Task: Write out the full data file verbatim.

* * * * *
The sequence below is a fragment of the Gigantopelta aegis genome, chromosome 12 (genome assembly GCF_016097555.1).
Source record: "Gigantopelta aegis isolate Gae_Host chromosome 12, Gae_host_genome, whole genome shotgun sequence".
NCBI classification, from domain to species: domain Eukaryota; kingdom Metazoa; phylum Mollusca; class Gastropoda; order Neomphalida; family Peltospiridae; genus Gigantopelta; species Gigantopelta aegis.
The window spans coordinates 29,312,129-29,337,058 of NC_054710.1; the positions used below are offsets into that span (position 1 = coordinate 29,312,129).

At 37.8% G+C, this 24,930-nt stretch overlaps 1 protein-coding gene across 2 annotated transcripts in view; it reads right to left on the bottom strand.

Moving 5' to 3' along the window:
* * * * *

The sequence below is a fragment of the Gigantopelta aegis genome, chromosome 12 (genome assembly GCF_016097555.1).
Source record: "Gigantopelta aegis isolate Gae_Host chromosome 12, Gae_host_genome, whole genome shotgun sequence".
NCBI classification, from domain to species: domain Eukaryota; kingdom Metazoa; phylum Mollusca; class Gastropoda; order Neomphalida; family Peltospiridae; genus Gigantopelta; species Gigantopelta aegis.
The window spans coordinates 29,312,129-29,337,058 of NC_054710.1; the positions used below are offsets into that span (position 1 = coordinate 29,312,129).

At 37.8% G+C, this 24,930-nt stretch overlaps 1 protein-coding gene across 2 annotated transcripts in view; it reads right to left on the bottom strand.

Moving 5' to 3' along the window: